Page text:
In 2009, developers Rockstead released Batman: Arkham Asylum. The game was built with enough fail safes (Paul Dini, incredible voice acting talent Kevin Conroy and Mark Hamill) to be a huge critical and commercial success. It's successor, Arkham City (released in 2011) came with just as much acclaim and success. Arkham Asylum was my favorite of the series, perfectly balancing the criminal noire feeling of the Batman universe while accurately portraying the eerie and sinister tones of the more recent comics. Its combat was smooth, fast, aggressive and fun. It allowed for a freedom of movement, and choice, while being pushed along in a linear narrative worth pushing forward on. Arkham City followed in the same footsteps, featuring a larger map, a 'bigger' story and more characters. While Arkham City might be a better 'technical' achievement, Arkham Asylum, to me, was the better game. When I heard things were slightly changing (Rocksteady leaving, new voice actors, prequel story line) I was intrigued, but put off enough to be hesitant. However, my undying love for the character that had treated me to lush story lines since my childhood was worthy of a risk. Was Arkham City worth the risk? The answer is perhaps as raw as the game itself.
Arkham Origins flourishing moments are perhaps in the game's incredible storyline. In terms of intrigue, quality, and storytelling, Arkham Origins is the best Arkham game. I found myself wowed, or even impressed by certain story designs, dialogues and segments that properly put the game's characters in display, while paying homage to previous games. This Batman is different than the previous games. Arkham Asylum and Arkham City showed a Bruce Wayne/Batman that was matured, knowledgeable and even patient in his ways. Arkham Origins' Batman is a younger, raw, more cocky than confident Batman, at times utilizing his incredible physical talents more so than his high intellect. Its things like this that make the game's storyline compelling, compelling enough to make scenes we have seen before (Joker and Batman talking) more interesting because of the youth in the characters, and uncertainty of those situations.
Origins storyline is simple, The Black Mask (ruthless Kingpin) decides to put a $50 million dollar bounty on the head of Batman, enlisting 8 of the world's deadliest to find, and kill him (some of these are Bane, Deathstroke, Firefly, etc). The idea of incorporating multiple bad guys makes for interesting boss battles, boss battles that feel more like 'battles' than puzzles, a problem Arkham Asylum and Arkham City both felt awkward on. The Deathstroke fight scene was just that, a large, more counter based fight scene that had more on the line, and because of that , I felt more in control, and far more interested to beat him. This change, while small, and perhaps insignificant, made for a better play through.
The famous saying: If it ain't broke, don't fix it, is perhaps the most telling elements of Arkham Origins. At times, more hindering than helpful is Arkham Origins inability to break from what made it successful and continue on with the same countering system, predator system and story system. At times, repetition was felt, and at times, made for a more tedious play through, if not tiresome. Batman himself, in combat feels a bit lighter, but his movements, hits, streaks and counters all have the same feeling. Sure, that feeling has a rewarding brutality that a lot of games rarely appreciate you with, but even still, the feeling, like having a bag of chocolate, loses momentum halfway through. The challenge maps, both combat and predator are still here, and they still have entertaining elements to them, but still have the 'been there, done that' feeling.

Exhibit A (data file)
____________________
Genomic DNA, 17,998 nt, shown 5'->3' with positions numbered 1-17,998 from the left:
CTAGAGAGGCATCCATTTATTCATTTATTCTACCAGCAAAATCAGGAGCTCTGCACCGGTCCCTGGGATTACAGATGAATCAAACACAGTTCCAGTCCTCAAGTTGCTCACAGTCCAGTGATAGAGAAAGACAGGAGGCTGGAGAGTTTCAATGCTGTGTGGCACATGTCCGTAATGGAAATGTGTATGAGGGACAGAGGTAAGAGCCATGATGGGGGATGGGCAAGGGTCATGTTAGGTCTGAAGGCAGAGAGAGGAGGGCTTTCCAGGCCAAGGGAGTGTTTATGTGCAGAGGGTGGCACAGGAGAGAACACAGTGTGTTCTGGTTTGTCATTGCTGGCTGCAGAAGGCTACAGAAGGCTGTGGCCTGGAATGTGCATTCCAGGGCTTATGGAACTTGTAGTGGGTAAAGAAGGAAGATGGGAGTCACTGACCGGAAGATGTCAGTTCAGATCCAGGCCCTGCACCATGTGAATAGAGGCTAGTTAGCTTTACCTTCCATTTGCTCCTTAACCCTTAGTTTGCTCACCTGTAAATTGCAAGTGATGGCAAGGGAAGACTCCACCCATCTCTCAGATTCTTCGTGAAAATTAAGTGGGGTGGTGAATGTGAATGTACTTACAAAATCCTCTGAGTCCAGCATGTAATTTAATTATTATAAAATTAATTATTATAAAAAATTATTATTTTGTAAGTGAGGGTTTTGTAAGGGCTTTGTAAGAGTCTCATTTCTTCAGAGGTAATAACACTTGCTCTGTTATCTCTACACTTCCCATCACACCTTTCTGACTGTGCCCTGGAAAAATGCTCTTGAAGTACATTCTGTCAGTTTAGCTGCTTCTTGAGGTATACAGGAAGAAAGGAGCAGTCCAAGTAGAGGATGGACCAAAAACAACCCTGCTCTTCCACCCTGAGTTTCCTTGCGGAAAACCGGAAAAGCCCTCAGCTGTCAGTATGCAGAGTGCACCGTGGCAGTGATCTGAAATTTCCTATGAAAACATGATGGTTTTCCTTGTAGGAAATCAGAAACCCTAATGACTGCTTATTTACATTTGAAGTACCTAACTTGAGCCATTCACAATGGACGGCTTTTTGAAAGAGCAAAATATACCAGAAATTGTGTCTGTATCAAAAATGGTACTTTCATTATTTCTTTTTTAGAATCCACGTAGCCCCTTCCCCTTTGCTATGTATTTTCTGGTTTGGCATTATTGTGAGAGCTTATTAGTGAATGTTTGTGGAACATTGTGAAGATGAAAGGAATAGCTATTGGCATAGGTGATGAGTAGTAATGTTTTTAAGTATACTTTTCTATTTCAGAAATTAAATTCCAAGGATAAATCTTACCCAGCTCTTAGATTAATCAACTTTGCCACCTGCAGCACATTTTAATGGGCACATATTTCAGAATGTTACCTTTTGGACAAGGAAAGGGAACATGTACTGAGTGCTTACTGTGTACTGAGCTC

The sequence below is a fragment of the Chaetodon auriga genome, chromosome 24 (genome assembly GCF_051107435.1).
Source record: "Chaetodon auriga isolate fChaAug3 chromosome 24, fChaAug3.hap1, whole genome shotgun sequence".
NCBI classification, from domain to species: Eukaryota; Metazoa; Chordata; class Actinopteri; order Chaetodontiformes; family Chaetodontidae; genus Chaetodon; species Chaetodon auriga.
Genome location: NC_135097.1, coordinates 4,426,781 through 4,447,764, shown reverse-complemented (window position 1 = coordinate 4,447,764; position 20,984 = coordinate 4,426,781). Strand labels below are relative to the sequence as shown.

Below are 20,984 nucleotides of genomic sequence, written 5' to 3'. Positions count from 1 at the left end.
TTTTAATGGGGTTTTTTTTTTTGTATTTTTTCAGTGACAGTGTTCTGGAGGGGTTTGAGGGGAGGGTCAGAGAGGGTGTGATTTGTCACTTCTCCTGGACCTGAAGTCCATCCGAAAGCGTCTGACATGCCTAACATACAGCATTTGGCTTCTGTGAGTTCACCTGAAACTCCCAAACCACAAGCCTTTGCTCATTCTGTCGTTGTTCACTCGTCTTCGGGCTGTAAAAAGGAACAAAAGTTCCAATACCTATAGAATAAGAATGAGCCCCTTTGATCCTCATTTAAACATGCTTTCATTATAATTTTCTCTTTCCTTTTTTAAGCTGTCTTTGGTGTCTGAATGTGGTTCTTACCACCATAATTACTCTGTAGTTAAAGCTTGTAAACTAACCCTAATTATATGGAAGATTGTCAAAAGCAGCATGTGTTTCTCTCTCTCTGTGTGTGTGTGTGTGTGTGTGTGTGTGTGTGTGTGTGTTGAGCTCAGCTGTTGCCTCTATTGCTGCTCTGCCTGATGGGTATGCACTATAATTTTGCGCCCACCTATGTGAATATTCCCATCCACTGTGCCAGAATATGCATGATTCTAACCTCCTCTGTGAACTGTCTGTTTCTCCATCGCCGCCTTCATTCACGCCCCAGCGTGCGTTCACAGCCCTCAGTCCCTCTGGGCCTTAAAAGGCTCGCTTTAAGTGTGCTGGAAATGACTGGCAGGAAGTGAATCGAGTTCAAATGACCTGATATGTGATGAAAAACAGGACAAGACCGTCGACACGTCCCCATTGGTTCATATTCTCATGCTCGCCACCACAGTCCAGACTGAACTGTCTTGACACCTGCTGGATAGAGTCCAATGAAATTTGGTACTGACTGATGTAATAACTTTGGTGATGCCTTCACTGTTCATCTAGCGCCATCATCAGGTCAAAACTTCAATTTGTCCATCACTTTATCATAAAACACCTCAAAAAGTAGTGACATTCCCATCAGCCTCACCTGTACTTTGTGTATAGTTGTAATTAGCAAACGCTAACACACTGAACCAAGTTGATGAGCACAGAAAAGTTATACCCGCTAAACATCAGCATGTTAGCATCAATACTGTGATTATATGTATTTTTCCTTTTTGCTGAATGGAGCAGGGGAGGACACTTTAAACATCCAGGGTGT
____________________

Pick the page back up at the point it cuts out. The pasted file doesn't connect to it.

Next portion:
As production values go, Arkham Origins is very, very good. Cinematic qualities are sprinkled throughout, and at times, cut scenes inspire a sort of attention that makes you almost cringe when the game returns back to it's standard, fighting state. The music, inspiring, loud, big and epic feels like it was written by a student of Hans Zimmer. Its over-powering, and very presence make the game reek of pure awesomeness that brings a smile, and cheer over you as you crush heads. Voice actors, and veterans to the Batman universe, Kevin Conroy and Mark Hamill are noticeably absent. Replacements Troy Baker (The Joker) and Roger Craig Smith (Batman) are solid replacements. But, being a child of Bruce Timm's incredible Batman: The Animated Series, it's hard not to miss the supreme talents of Hamill and Conroy. The graphics noticeably---aren't. Nothing is different, at least from the Arkham City to Arkham Origins jump. The game, in general, is a solid looking game. You will find worse, and you could definitely find better but none of this ever disrupted me from having fun.
Batman: Arkham Origins is a high flying, action packed, compelling and enthralling epic. I found myself in pure awe during story moments that felt as captivating as any comic or any movie of recent memory. It's a shame core gameplay elements from it's predecessor games feature little to no change. However, thought and love went into making an excellent story line that is worth playing through, both for true Batman fans, and someone wanting to experience production values as good as many CGI films.